States have various legal justifications for lease breaking; in Texas, most include being on active military duty, being the victim of sexual assault or stalking, unsafe rental conditions, or violation of privacy rights.
With this being said, COVID-19 or pandemic events will not constitute a legal justification to break most Texas commercial leases.
Under Texas law in particular, when a lease is broken with no legal justification, the landlord becomes responsible for making a reasonable effort to re-rent the space.
Due to the continuing spread of coronavirus, re-renting a commercial space will be incredibly difficult, leaving the tenant liable for paying the rent for the remainder of the lease term.
While the security deposit can typically go towards this, if it is insufficient, landlords can sue to collect the missing payments and other damages, including:
Lost Rent Not Paid
When the landlord is unable to find a new tenant to take the place of the old one, the landlord is then entitled to damages including the remaining rent due under the lease, any reasonable advertising expenses incurred in attempting to find a new tenant, as well as charges for any necessary repairs and cleaning after the tenant moves out.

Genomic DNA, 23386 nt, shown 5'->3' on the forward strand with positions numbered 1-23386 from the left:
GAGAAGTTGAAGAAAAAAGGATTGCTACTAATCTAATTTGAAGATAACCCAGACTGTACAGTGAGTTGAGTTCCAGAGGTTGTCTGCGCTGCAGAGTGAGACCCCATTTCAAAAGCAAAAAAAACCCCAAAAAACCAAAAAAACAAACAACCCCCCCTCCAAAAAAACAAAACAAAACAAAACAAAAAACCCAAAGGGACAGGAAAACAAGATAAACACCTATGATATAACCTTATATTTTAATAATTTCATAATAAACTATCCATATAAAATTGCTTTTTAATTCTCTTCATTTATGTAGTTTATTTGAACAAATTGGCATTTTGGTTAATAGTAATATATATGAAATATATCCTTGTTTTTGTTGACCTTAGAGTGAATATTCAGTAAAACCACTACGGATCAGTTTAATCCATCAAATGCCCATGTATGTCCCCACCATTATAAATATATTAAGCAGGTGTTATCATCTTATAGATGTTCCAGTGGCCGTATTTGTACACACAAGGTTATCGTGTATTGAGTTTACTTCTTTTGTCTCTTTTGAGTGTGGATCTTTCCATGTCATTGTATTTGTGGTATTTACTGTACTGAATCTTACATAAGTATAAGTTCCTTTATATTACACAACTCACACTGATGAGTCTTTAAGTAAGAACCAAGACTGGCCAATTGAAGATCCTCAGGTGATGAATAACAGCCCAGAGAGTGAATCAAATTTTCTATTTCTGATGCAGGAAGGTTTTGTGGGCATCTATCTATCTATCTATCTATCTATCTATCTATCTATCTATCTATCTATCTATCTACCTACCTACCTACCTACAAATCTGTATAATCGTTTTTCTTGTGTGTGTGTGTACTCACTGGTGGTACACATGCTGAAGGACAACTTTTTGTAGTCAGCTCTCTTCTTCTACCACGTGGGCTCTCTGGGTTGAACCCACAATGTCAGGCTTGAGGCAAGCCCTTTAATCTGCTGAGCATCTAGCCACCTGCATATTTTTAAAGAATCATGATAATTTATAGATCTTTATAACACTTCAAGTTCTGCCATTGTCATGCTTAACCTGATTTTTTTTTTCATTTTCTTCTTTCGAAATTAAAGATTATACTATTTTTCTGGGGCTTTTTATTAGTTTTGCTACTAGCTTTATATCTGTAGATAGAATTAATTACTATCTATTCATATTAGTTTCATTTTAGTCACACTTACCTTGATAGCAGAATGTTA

Present Value of Remaining Lease
While the minimum lease payment refers to the lowest amount a landlord can expect to receive over the lifetime of the lease, the present value of the remaining lease encompasses the minimum lease payments as well as the value of the total lease.
The landlord would thus be entitled to damages for the present value of the leased property, including any residual value at the end of the lease term in the form of estimated value remaining within the leased space.
Agreed Upon Liquidated Damages
Liquidated damages are typically included when the tenant signs the lease. A liquidated damages clause specifies a predetermined amount of money that must be paid to the landlord in the event the lease is broken.
With commercial leases, this clause may allow for the acceleration of future rents owed following early termination of the lease.
Commercial leases typically contain a clause regarding attorneys’ fees. This is triggered in the event a landlord pursues litigation against the tenant for a broken lease.
If the landlord wins, the tenant would be responsible to pay the landlord’s attorneys’ fees.
Because of this stipulation and the many complications surrounding lease agreements amid COVID-19, it is incredibly important that landlords and property owners have an experienced commercial lease dispute attorney by their side to ensure they are properly compensated.
Texas Commercial Lease Dispute Attorneys
Business owners are facing unprecedented challenges as COVID-19 continues to spread across the United States.
Landlords in particular are feeling the pressure from commercial tenants forced to close their doors permanently amid the pandemic.
At Raizner Law, we work to ensure commercial property owners and landlords are properly compensated when the unexpected happens. Contact us today to see how we can best assist you with your commercial lease dispute.